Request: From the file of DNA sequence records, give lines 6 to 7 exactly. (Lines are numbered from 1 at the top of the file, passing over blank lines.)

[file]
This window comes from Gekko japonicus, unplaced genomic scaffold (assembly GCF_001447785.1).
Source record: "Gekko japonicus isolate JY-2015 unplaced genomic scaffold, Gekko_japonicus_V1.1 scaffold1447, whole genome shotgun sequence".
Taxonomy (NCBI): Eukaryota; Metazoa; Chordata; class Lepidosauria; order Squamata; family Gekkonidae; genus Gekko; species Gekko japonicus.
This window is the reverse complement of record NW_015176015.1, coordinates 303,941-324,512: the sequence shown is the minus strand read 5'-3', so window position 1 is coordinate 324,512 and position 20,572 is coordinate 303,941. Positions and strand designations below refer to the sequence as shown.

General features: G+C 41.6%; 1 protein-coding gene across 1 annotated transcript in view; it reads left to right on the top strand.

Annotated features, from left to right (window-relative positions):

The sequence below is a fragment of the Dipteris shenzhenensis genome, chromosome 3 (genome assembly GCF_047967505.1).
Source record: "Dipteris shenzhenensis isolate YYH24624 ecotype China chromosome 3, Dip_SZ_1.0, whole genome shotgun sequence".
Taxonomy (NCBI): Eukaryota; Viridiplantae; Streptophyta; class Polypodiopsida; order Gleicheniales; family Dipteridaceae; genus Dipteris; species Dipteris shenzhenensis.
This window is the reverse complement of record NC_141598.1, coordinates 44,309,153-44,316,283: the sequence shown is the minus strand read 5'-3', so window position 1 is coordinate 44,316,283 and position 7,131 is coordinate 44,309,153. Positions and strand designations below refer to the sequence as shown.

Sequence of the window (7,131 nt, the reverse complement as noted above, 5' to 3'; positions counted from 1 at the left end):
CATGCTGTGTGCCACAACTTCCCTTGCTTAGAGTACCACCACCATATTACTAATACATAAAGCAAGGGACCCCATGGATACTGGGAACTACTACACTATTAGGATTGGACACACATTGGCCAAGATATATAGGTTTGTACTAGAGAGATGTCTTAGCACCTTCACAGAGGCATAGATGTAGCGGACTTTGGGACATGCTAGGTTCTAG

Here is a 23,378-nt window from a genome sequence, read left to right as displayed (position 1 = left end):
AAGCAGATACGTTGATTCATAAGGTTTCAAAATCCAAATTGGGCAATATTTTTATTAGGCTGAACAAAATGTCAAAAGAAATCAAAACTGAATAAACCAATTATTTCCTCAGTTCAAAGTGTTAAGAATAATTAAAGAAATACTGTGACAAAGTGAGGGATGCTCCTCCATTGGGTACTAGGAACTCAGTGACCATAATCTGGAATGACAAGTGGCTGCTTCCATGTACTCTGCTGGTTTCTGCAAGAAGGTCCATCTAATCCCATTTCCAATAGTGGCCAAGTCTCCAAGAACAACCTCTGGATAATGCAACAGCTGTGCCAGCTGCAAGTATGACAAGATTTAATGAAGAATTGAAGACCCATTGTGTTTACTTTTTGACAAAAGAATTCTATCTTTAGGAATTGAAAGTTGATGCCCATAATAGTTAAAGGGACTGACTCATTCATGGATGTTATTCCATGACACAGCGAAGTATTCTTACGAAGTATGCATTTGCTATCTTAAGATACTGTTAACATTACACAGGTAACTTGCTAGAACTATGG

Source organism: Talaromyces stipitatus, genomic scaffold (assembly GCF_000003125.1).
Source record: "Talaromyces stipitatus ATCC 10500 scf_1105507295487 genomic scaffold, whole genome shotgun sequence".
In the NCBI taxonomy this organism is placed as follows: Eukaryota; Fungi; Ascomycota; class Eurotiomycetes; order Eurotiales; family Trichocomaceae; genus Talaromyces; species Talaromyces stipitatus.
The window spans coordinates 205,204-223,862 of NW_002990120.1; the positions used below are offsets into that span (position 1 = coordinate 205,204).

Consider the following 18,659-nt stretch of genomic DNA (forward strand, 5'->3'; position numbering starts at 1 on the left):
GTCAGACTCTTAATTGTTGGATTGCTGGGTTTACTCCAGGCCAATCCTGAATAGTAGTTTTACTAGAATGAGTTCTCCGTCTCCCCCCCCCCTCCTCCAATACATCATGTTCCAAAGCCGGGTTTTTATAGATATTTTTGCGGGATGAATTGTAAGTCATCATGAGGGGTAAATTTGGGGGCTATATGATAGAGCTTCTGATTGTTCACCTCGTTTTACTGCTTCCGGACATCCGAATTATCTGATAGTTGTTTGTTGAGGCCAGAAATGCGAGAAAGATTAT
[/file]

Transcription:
Annotated features, from left to right (window-relative positions):

The sequence below is a fragment of the Dipteris shenzhenensis genome, chromosome 3 (genome assembly GCF_047967505.1).